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Nepal earthquake is a reminder that Uttarakhand is a ticking quake bomb



The Wednesday tremor brings to mind the devastating 2015 Nepal earthquake and makes us ponder over the risks ahead.

(By Staff Reporter) Nepal was rocked by a 6.3 magnitude earthquake in the wee hours of Wednesday, claiming six lives. Tremors were felt across north India, including Delhi, Gurugram, Ghaziabad and Lucknow.

The epicenter of the earthquake was in Nepal, about 90 km east-southeast of Pithoragarh in Uttarakhand, said the National Centre for Seismology (NCS).

At least two earthquakes of 4.9 magnitude and 3.5 magnitude late Tuesday evening were experienced in the region, the NCS data showed. On Sunday, a 4.5 magnitude earthquake hit Uttarakhand with its epicenter 17 km east-southeast of Uttarkashi.

RECALLING 2015 NEPAL QUAKE
The Wednesday quake brings to mind the devastating April 25, 2015 earthquake which struck near the city of Kathmandu in Nepal. The 7.8 magnitude quake, which took place just before afternoon, killed over 9,000 people and thousands were injured. It also triggered deadly avalanches around Mount Everest.

The massive earthquake left a trail of destruction, with 600,000 structures destroyed in Kathmandu and other nearby areas. The northern parts of India, Bangladesh, Bhutan and Tibet also felt shocks.

Countless Nepalese were rendered homeless as entire villages were flattened. Buildings at Unesco World Heritage sites in Kathmandu, including some at the Kathmandu Durbar Square, the Patan Durbar Square, the Bhaktapur Durbar Square, the Changu Narayan Temple, the Boudhanath stupa and the Swayambhunath stupa, were damaged.

Aftershocks were felt throughout Nepal. One of the aftershocks reached a magnitude of 6.7 a day after the quake. Initial damage due to the earthquake was estimated to be $5 billion to $10 billion.

UTTARAKHAND SITS ON 'QUAKE TIMEBOMB'
The hill state has witnessed 700 minor earthquakes in the last decade, experts said. It is feared that the “big one” is round the corner. The earthquakes have been of less intensity (3 magnitude) in the last 10 years, according to a data collated by Doon-based Wadia Institute of Himalayan Geology (WIHG).

A 4.5 magnitude earthquake was felt in Tehri on Sunday. A massive earthquake is pending in the Central Seismic Gap (CSG), experts have noted.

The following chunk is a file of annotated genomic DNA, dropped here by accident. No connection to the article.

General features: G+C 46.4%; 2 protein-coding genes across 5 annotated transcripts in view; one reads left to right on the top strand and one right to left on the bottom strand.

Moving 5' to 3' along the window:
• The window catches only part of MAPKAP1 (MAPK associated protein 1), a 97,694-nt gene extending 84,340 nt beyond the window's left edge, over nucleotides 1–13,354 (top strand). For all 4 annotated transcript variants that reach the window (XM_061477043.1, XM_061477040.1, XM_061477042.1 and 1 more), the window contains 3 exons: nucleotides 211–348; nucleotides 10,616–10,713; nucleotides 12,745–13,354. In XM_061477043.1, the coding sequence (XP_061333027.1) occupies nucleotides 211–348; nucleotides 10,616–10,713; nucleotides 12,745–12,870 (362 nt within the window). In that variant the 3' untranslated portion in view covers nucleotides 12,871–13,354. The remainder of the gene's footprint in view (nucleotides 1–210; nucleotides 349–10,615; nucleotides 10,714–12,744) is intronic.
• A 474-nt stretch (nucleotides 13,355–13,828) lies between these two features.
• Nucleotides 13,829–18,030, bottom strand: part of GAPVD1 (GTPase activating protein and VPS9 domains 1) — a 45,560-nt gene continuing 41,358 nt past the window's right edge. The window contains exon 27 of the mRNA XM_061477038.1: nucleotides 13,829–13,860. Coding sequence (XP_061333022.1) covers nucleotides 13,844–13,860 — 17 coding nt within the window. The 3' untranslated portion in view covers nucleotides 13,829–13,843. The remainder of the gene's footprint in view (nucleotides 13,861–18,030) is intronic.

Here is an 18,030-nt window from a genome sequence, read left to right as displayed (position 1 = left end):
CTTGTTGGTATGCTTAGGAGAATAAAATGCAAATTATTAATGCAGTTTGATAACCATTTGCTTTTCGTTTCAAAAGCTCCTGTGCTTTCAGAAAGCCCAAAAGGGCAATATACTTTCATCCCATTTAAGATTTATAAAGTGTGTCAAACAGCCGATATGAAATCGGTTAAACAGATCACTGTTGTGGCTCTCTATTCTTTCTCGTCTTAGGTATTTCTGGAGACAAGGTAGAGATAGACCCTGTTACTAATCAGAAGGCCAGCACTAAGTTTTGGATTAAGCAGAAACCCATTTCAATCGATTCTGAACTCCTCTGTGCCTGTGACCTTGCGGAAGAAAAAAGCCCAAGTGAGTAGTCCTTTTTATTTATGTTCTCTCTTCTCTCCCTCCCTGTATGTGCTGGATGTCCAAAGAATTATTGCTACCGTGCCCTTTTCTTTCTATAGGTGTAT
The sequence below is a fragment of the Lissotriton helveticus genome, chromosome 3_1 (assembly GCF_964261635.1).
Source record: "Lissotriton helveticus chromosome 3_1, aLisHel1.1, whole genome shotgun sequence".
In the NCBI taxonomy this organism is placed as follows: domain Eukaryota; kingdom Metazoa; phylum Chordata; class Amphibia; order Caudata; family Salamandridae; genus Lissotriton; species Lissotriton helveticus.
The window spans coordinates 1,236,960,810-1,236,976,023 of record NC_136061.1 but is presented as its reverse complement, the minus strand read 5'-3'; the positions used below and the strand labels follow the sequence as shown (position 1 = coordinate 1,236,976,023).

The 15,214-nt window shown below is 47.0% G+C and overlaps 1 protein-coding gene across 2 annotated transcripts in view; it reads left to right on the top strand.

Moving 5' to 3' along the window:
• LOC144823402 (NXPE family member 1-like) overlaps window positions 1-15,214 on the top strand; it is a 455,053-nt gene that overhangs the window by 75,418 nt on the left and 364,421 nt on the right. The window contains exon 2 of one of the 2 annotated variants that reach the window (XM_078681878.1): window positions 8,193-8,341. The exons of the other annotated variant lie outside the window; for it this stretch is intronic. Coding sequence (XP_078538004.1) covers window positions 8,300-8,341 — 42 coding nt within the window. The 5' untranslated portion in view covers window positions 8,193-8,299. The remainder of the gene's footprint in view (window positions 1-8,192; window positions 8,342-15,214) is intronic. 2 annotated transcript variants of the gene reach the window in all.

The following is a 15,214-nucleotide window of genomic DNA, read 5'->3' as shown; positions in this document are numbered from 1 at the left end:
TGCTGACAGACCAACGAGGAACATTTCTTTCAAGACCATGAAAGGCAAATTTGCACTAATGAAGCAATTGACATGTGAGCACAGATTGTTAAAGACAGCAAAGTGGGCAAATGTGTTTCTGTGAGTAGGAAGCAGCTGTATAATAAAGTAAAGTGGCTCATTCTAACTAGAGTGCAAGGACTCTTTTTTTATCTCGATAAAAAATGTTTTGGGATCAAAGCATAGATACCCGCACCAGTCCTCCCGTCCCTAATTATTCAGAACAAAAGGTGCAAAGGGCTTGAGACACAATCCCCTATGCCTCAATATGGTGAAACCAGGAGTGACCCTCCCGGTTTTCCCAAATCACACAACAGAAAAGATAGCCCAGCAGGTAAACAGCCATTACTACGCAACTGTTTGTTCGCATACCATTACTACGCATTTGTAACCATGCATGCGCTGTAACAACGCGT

After the Nepal quake in 2015, seismologists warned that Uttarakhand was "sitting on a quake timebomb".
Simon Klemperer, professor of geophysics and geological sciences at Stanford University in the US, reportedly said, “The earthquake that happened in Nepal is much smaller in magnitude than the earthquake we worry about that could happen here. We don’t know when the earthquake will happen, tomorrow or in 200 years. What we do know is that it will happen and millions of Indians will lose life.”
“We are expecting a major earthquake, something above six on the Richter scale, which can cause considerable damage. Uttarakhand will be hit by a major earthquake. It can happen today, tomorrow or in the near future but it will happen,'' Dr Anil P Joshi, founder of the Himayalan Environmental Studies and Conservation Organisation (HESCO), reportedly said sometime back.

Of the 13 districts in Uttarakhand, Chamoli and Bageshwar come under 100 per cent hyper sensitive seismic zones while five districts, including Dehradun, Champawat, Nainital, Uddhamsingh Nagar and Haridwar, come under 100 per cent sensitive zone, a report has said.

WHY IS THE REGION PRONE TO QUAKES?
The central Himalayan region is one of the most seismically active in the world.
In 1905, Kangara was hit by a massive quake. In 1934, there was a Bihar-Nepal quake, which measured 8.2 and claimed 10,000 people. In 1991, a 6.8 magnitude earthquake in Uttarkashi killed over 800 people. In 2005, 80,000 people were killed in Kashmir after an earthquake of 7.6 magnitude hit the region.

There has been tectonic stress in the region for over 700 years that might be released now or after 200 years, studies indicated in 2016. This will have a huge impact on the central Himalayas.

These quakes are a manifestation of the convergence between the Indo-Australian and Asian tectonic plates that has built the Himalayan mountains in the last 50 million years, seismologists believe.